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Unformatted text preview: boratory, although a description was recently published in [1335]. A group of researchers at the University of Waterloo have proposed a oneway hash function based on iterated exponentiation in GF(2593) [22]. In this scheme, a message is divided into 593bit blocks; beginning with the first block, the blocks are successively exponentiated. Each exponent is the result of the computation with the previous block; the first exponent is given by an IV. Ivan Damgård designed a oneway hash function based on the knapsack problem (see Section 19.2) [414]; it can be broken in about 232 operations [290, 1232, 787]. Steve Wolfram’s cellular automata [1608] have been proposed as a basis for oneway hash functions. An early implementation [414] is insecure [1052, 404]. Another oneway hash function, Cellhash [384,404], and an improved version, Subhash [384,402, 405], are based on cellular automata; both are designed for hardware. Boognish mixes the design principles of Cellhash with those of MD4 [402, 407]. StepRightUp can be implemented as a hash function as well [402]. Claus Schnorr proposed a oneway hash function based on the discrete Fourier transform, called FFTHash, in the summer of 1991 [1399]; it was broken a few months later by two independent groups [403, 84]. Schnorr proposed a revised version, called FFTHash II (the previous version was renamed FFTHash I) [1400], which was broken a few weeks later [1567]. Schnorr has proposed further modifications [1402, 1403] but, as it stands, the algorithm is much slower than the others in this chapter. Another hash function, called SL2 [1526], is insecure [315]. Additional theoretical work on constructing oneway hash functions from oneway functions and oneway permutations can be found in [412, 1138, 1342]. 18.11 OneWay Hash Functions Using Symmetric Block Algorithms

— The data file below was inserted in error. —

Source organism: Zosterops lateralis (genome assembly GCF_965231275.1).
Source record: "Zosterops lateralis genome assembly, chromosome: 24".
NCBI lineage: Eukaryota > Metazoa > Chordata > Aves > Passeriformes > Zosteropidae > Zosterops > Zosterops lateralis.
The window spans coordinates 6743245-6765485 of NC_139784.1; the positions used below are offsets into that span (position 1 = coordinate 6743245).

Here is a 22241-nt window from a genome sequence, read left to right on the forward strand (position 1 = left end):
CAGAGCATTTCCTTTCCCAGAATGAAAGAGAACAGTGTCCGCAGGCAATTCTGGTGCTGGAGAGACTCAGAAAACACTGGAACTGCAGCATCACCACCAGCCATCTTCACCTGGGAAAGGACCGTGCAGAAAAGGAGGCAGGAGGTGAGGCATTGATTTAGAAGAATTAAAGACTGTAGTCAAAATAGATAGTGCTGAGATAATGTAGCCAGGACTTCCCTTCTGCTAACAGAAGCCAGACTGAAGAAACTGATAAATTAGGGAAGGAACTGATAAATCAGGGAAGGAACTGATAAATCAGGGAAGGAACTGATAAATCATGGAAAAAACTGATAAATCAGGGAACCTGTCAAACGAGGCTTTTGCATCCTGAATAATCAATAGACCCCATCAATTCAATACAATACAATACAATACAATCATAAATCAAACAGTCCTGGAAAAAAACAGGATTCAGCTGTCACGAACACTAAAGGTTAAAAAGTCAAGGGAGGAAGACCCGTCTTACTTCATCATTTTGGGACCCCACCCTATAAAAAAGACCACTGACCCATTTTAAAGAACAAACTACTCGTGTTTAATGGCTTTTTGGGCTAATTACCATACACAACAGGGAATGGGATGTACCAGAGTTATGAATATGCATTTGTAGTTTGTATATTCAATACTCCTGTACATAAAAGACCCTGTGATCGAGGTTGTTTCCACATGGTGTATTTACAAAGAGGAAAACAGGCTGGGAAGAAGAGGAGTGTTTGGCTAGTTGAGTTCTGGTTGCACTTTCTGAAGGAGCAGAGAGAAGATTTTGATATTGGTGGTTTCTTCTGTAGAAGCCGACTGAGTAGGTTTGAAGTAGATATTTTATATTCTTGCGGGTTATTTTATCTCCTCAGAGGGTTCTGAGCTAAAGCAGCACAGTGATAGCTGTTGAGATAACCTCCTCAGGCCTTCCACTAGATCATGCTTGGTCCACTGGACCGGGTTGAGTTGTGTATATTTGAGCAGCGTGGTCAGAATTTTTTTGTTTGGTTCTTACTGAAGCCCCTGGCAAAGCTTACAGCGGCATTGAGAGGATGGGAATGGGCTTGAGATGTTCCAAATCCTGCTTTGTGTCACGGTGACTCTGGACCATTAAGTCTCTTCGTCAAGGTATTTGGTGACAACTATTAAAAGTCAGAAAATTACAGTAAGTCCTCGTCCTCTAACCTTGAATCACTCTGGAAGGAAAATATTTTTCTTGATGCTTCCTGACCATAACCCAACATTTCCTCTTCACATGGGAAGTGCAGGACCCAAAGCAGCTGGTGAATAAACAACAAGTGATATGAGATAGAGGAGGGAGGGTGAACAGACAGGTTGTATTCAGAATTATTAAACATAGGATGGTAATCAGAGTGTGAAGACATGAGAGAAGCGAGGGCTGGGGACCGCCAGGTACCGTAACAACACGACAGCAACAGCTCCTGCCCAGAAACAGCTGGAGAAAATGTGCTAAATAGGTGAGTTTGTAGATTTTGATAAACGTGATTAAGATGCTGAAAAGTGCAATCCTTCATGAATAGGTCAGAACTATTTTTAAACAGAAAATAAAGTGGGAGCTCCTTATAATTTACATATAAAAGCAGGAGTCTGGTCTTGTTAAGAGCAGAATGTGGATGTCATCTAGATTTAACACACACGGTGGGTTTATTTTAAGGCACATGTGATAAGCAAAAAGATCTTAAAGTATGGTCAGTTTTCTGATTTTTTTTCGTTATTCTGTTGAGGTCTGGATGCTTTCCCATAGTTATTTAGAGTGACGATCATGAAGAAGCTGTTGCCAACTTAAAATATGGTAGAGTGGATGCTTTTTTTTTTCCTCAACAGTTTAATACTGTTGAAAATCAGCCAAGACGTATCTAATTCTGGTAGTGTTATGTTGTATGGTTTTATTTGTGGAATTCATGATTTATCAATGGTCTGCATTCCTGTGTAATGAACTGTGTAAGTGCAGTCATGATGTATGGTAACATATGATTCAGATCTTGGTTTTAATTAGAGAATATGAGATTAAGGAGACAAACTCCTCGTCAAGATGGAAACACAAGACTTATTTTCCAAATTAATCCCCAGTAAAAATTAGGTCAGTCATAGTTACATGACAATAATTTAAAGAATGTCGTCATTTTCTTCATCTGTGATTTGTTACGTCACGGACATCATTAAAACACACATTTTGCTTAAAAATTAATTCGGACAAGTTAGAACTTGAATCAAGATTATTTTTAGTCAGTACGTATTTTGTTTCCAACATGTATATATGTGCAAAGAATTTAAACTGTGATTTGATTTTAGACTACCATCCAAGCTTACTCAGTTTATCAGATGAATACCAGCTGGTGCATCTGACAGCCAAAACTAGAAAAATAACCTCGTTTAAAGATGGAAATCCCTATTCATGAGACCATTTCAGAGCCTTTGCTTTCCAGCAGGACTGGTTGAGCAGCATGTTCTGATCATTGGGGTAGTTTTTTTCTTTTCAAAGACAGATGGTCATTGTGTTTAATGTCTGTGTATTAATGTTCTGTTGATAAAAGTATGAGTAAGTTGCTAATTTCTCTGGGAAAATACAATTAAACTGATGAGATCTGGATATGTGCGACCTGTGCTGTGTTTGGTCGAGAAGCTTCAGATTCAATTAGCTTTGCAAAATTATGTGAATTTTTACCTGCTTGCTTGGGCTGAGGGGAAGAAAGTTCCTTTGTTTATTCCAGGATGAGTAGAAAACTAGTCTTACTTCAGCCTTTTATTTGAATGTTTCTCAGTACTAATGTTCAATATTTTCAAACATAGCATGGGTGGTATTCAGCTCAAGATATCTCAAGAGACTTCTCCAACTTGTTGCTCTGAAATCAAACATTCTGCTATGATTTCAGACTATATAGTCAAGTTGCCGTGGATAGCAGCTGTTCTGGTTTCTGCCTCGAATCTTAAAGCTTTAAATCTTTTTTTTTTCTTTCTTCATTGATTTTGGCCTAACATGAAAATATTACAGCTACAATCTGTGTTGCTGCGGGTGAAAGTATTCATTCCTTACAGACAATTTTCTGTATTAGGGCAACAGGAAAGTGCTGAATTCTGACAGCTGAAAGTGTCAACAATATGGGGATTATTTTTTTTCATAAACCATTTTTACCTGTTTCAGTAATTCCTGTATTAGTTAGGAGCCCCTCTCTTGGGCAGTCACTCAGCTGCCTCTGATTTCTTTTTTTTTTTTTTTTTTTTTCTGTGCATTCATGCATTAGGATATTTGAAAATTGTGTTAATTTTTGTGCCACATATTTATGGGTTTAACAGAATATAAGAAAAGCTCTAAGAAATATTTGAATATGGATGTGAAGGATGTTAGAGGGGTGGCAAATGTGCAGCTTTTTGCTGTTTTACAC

It is possible to use a symmetric block cipher algorithm as a oneway hash function. The idea is that if the block algorithm is secure, then the oneway hash function will also be secure. The most obvious method is to encrypt the message with...
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This note was uploaded on 10/18/2010 for the course MATH CS 301 taught by Professor Aliulger during the Fall '10 term at Koç University.
 Fall '10
 ALIULGER
 Cryptography

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